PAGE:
Antibacterial and Anti-inflammatory Potential of Morus alba Stem Extract

Antibacterial and Anti-inflammatory Potential of Morus alba Stem Extract

The Open Dentistry Journal 30 Mar 2018 RESEARCH ARTICLE DOI: 10.2174/1874210601812010265



Periodontitis, a chronic inflammatory disease, is the leading cause of tooth loss in adults. Evidence for the anti inflammatory activity of M. alba Stem Extract (MSE) in periodontal disease is limited.


The study aimed to investigate the inhibitory effect of MSE on the growth of periodontopathic bacteria and expression of interleukin (IL)-6 and IL-8 in Porphyromonas gingivalis Lipopolysaccharide (LPS)-stimulated human Periodontal Ligament (hPDL) fibroblasts.


The antimicrobial activities of MSE were tested against P. gingivalis and Actinobacillus actinomycetemcomitans by the disk diffusion, the minimum inhibitory concentration and the minimal bactericidal concentration methods. Cytotoxicity of P. gingivalis LPS and MSE on hPDL fibroblasts was determined by MTS assay. The expression of cytokines (IL-6 and IL-8) mRNA and proteins in hPDL fibroblasts was measured using the reverse transcription-qPCR and enzyme-linked immunosorbent assay, respectively.


MSE exhibited antibacterial activities against P. gingivalis and A. actinomycetemcomitans with the zones of inhibition of 10.00 ± 0.33 mm and 17.33 ± 0.58 mm, respectively. MIC and MBC values for MSE against P. gingivalis were 62.5 μg/ml. The MIC and MBC values against A. actinomycetemcomitans were 250 μg/mL and 500 μg/ml, respectively. P. gingivalis LPS was shown to mediate the expression of pro-inflammatory cytokines in hPDL fibroblasts. However, treatment with MSE concentrations of 2.5 and 5.0 μg/ml significantly suppressed P. gingivalis LPS-induced IL-6 and IL-8 mRNA and protein expression (p< 0.05).


The present study demonstrates that MSE has antibacterial activity against two putative periodontal pathogens. MSE suppressed IL-6 and IL-8 expression in P. gingivalis LPS-stimulated hPDL fibroblasts, indicating a possible anti-inflammatory effect. Thus, it is a potential adjunctive agent for the treatment of periodontitis.

Keywords: Morus alba L., Interleukin (IL)-6 and IL-8, Lipopolysaccharide, PDL fibroblasts, Inflammatory cytokines, Periodontal diseases.


Periodontitis is characterized by inflammatory destruction of the supporting tissues of the teeth [1]. The etiology of this disease is related to uncontrolled bacterial pathogen-host interactions, resulting in the alteration of resident cells in the periodontium [2]. A few Gram-negative bacterial species have been specifically associated with periodontitis, including Porphyromonas gingivalis and Actinobacillus actinomycetemcomitans [3]. P. gingivalis Lipopolysaccharide (LPS) is one of the key virulent attributes, which is significantly involved in periodontal pathogenesis [4, 5]. P. gingivalis LPS acts as a potent stimulus to a variety of host cells, which subsequently results in the expression of inflammatory cytokines leading to the development and progression of the related host immune response in periodontal diseases [6].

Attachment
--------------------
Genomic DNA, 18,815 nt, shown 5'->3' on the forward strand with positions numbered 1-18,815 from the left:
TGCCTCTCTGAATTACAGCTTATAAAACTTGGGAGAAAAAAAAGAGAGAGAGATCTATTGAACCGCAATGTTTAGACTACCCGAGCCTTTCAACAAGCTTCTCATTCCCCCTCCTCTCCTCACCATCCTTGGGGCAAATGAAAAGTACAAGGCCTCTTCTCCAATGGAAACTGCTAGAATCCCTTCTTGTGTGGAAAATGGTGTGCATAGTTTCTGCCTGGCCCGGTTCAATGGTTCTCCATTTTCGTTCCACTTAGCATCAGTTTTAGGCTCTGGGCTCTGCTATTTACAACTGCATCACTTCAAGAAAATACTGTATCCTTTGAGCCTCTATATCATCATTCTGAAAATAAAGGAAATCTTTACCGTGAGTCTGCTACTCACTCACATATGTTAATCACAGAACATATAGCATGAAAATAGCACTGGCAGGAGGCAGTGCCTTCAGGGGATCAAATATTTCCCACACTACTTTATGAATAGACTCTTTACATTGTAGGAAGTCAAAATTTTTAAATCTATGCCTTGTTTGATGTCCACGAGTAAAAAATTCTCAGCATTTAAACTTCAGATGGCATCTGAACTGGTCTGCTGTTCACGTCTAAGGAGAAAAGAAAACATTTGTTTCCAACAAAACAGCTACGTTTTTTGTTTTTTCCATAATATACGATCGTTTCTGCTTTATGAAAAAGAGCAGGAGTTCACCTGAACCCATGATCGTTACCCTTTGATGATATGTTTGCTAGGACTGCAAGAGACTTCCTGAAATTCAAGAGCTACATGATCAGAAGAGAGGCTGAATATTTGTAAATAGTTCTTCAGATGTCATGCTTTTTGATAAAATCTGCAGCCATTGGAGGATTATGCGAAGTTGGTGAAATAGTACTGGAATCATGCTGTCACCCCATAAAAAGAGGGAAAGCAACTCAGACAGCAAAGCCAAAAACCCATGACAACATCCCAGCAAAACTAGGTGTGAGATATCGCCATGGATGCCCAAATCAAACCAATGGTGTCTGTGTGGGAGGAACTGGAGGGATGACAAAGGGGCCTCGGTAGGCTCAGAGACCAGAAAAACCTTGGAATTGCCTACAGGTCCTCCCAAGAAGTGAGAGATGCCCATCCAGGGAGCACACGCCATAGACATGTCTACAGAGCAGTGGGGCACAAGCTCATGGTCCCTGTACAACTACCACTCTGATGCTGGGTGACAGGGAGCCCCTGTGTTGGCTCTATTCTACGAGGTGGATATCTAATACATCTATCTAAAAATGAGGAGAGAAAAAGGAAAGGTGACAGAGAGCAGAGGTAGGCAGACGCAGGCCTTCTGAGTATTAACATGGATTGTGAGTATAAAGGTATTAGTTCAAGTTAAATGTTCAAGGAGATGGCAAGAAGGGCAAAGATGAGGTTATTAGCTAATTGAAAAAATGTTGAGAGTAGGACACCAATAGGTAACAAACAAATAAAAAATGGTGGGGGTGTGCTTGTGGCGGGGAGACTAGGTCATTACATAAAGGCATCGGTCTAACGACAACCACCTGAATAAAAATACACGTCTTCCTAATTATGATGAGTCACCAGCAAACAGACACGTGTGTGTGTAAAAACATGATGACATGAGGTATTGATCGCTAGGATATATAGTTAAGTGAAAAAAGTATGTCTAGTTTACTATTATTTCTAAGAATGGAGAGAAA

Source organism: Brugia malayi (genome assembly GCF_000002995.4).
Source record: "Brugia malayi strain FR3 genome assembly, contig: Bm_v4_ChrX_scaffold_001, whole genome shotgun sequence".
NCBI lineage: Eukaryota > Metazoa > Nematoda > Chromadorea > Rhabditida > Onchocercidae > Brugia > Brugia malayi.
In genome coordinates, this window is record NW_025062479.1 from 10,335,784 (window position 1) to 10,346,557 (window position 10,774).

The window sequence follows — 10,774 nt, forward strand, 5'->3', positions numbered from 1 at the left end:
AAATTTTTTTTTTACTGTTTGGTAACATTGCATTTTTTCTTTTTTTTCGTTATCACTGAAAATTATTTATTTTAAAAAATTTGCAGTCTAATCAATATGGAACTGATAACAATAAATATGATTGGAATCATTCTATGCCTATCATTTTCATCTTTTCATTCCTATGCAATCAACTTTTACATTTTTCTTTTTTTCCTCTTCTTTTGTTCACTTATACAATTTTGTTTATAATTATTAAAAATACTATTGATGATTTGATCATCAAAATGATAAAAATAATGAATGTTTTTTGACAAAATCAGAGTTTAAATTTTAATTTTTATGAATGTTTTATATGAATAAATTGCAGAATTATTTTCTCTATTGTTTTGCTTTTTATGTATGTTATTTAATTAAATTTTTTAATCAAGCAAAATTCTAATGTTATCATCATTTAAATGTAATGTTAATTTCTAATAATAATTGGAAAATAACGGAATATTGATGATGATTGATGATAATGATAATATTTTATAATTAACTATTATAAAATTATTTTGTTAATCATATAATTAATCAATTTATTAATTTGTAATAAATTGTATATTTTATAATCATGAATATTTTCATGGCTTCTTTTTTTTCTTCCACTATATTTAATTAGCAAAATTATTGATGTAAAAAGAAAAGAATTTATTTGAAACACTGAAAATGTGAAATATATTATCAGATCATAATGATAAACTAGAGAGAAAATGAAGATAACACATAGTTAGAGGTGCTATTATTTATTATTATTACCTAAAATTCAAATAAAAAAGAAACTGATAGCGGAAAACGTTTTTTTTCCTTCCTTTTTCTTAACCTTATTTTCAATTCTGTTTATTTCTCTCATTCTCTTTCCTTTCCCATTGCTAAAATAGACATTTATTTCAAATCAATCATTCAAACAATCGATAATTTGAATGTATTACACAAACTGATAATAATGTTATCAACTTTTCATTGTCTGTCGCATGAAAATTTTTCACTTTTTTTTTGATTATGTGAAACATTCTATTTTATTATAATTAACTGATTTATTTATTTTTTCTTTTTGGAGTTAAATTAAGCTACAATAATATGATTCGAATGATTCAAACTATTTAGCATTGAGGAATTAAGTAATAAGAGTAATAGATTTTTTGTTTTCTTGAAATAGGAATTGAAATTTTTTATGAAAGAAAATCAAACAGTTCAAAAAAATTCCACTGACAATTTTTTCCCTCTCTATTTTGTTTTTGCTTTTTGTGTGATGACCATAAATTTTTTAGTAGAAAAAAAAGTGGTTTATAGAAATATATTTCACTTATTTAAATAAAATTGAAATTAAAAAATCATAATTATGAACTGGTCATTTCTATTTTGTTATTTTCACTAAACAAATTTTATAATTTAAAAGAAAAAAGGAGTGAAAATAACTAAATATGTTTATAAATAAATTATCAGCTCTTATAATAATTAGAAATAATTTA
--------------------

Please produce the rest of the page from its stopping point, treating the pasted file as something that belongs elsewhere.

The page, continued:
Human Periodontal Ligament (hPDL) fibroblasts, the primary cultured cell of the ligament, are responsible for the formation, repair and maintenance of the extracellular matrix of the hPDL. These cells are involved in inflammatory and immune processes leading to cytokine (i.e., interleukin (IL)-1 or IL-6) or chemokine (i.e., IL-8) release which could further enhance inflammation [7, 8] and finally leading to periodontal destruction via Matrix Metalloproteinases (MMPs) [9]. IL-6 is a proinflammatory mediator that activates host cells and in turn, leads to bone resorption [10]. IL-8 is a chemokine produced by a variety of tissues and blood cells, and it is a potent inducer of neutrophil chemotaxis following activation in inflammatory regions [11]. P. gingivalis LPS has been shown to stimulate the production of IL-6 and IL-8 by hPDL fibroblasts [12, 13], suggesting that these mediators are involved in the pathogenesis of periodontitis.

Morus alba L., also known as mulberry or Mhon in Thai has been widely cultivated in Thailand, particularly for the leaves to feed silkworms. Its leaves, fruit and bark have long been used in traditional medicine for the treatment of fever, improvement of eyesight, joint strengthening and lowering blood pressure [14]. The amount of oxyresveratrol (trans-2,3`,4,5`-tetrahydroxystilbene), a natural chemical compound found in M. alba extract, in various parts of mulberry tree, is different and the ethanolic extract obtained from stems has the highest amount of this bioactive compound oxyresveratrol compared to the extract obtained from twigs, with the least amount in the leaves [15]. It has been reported that oxyresveratrol from M. alba possesses anti-oxidative and radical scavenging activities. It has also been reported to have anti-inflammatory activity by inhibiting the production of nitric oxide and prostaglandin E2, Inducible Nitric Oxide Synthase (iNOS) expression, and NF-ĸB activity in the LPS-activated RAW 264.7 macrophage cells [16]. In addition, M. alba stem extract can inhibit nitric oxide production via suppression of both the iNOS mRNA and protein. It was also found to inhibit the expression of COX-2 mRNA in LPS-induced RAW 264.7 cells [15]. The other components in MSE such as prenylated flavonoids (i.e. kuwanon E) may have anti-inflammatory activity through the inhibition of NO production [17]. However, the anti-inflammatory activity of MSE in hPDL fibroblasts and antibacterial activity have not yet been determined. Therefore, this study aimed to investigate the inhibitory effect of MSE on the growth of periodontopathic bacteria and expression of IL-6 and IL-8 in P. gingivalis LPS-stimulated hPDL fibroblasts.